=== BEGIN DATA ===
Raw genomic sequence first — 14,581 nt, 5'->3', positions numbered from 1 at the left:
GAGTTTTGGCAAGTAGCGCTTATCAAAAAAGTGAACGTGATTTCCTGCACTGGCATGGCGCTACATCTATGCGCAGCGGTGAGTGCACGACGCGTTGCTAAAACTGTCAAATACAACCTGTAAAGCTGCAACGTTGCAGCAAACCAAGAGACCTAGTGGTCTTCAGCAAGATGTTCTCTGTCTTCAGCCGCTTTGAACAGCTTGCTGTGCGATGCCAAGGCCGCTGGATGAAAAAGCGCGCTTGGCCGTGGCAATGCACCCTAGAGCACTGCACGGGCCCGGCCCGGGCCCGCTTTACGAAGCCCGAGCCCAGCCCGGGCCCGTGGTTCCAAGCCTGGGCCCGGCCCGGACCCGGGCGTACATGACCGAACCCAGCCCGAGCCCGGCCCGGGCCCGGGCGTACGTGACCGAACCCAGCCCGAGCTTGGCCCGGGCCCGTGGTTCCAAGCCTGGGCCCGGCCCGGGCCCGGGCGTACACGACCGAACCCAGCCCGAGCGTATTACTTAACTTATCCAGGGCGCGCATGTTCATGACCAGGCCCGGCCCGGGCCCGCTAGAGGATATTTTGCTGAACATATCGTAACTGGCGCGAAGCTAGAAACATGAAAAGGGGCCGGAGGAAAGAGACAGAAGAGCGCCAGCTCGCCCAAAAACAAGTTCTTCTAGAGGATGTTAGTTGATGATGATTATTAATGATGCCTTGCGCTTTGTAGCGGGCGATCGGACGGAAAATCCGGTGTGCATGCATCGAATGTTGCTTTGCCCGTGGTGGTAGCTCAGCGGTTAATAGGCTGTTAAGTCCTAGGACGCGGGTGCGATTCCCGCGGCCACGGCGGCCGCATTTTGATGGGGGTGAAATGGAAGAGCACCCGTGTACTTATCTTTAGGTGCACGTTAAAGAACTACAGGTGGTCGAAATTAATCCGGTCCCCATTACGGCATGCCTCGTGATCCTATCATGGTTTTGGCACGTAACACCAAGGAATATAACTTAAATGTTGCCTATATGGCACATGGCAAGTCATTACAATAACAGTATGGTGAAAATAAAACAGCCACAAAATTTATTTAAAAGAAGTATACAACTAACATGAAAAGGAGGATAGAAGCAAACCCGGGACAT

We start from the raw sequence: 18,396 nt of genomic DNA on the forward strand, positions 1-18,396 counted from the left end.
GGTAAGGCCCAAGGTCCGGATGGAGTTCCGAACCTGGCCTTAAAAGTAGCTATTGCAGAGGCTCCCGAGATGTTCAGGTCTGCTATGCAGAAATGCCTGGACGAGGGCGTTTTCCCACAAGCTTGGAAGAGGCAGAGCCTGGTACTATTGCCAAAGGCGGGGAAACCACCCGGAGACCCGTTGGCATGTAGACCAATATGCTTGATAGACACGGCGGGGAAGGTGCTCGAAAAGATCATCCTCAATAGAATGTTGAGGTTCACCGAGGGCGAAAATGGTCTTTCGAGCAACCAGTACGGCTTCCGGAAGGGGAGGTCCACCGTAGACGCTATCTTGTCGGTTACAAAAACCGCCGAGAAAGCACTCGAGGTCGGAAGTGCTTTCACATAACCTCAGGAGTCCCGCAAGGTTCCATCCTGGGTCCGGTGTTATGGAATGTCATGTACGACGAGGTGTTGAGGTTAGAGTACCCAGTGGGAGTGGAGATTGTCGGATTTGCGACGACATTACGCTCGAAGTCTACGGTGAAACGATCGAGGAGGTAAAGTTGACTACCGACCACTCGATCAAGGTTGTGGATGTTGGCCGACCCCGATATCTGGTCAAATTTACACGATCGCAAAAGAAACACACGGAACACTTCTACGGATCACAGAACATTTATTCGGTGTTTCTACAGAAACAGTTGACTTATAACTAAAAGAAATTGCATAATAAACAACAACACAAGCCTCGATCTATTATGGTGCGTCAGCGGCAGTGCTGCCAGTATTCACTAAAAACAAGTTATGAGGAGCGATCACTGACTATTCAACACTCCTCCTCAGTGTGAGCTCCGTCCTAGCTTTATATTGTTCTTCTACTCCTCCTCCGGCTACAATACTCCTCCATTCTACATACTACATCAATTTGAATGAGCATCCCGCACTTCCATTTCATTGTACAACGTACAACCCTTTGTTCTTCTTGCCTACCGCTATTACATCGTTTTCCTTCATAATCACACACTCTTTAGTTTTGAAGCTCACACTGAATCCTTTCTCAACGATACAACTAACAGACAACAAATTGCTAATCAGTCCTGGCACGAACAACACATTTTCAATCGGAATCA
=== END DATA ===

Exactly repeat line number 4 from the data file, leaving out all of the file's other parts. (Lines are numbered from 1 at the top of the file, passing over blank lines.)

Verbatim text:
GGTAAGGCCCAAGGTCCGGATGGAGTTCCGAACCTGGCCTTAAAAGTAGCTATTGCAGAGGCTCCCGAGATGTTCAGGTCTGCTATGCAGAAATGCCTGGACGAGGGCGTTTTCCCACAAGCTTGGAAGAGGCAGAGCCTGGTACTATTGCCAAAGGCGGGGAAACCACCCGGAGACCCGTTGGCATGTAGACCAATATGCTTGATAGACACGGCGGGGAAGGTGCTCGAAAAGATCATCCTCAATAGAATGTTGAGGTTCACCGAGGGCGAAAATGGTCTTTCGAGCAACCAGTACGGCTTCCGGAAGGGGAGGTCCACCGTAGACGCTATCTTGTCGGTTACAAAAACCGCCGAGAAAGCACTCGAGGTCGGAAGTGCTTTCACATAACCTCAGGAGTCCCGCAAGGTTCCATCCTGGGTCCGGTGTTATGGAATGTCATGTACGACGAGGTGTTGAGGTTAGAGTACCCAGTGGGAGTGGAGATTGTCGGATTTGCGACGACATTACGCTCGAAGTCTACGGTGAAACGATCGAGGAGGTAAAGTTGACTACCGACCACTCGATCAAGGTTGTGGATGTTGGCCGACCCCGATATCTGGTCAAATTTACACGATCGCAAAAGAAACACACGGAACACTTCTACGGATCACAGAACATTTATTCGGTGTTTCTACAGAAACAGTTGACTTATAACTAAAAGAAATTGCATAATAAACAACAACACAAGCCTCGATCTATTATGGTGCGTCAGCGGCAGTGCTGCCAGTATTCACTAAAAACAAGTTATGAGGAGCGATCACTGACTATTCAACACTCCTCCTCAGTGTGAGCTCCGTCCTAGCTTTATATTGTTCTTCTACTCCTCCTCCGGCTACAATACTCCTCCATTCTACATACTACATCAATTTGAATGAGCATCCCGCACTTCCATTTCATTGTACAACGTACAACCCTTTGTTCTTCTTGCCTACCGCTATTACATCGTTTTCCTTCATAATCACACACTCTTTAGTTTTGAAGCTCACACTGAATCCTTTCTCAACGATACAACTAACAGACAACAAATTGCTAATCAGTCCTGGCACGAACAACACATTTTCAATCGGAATCA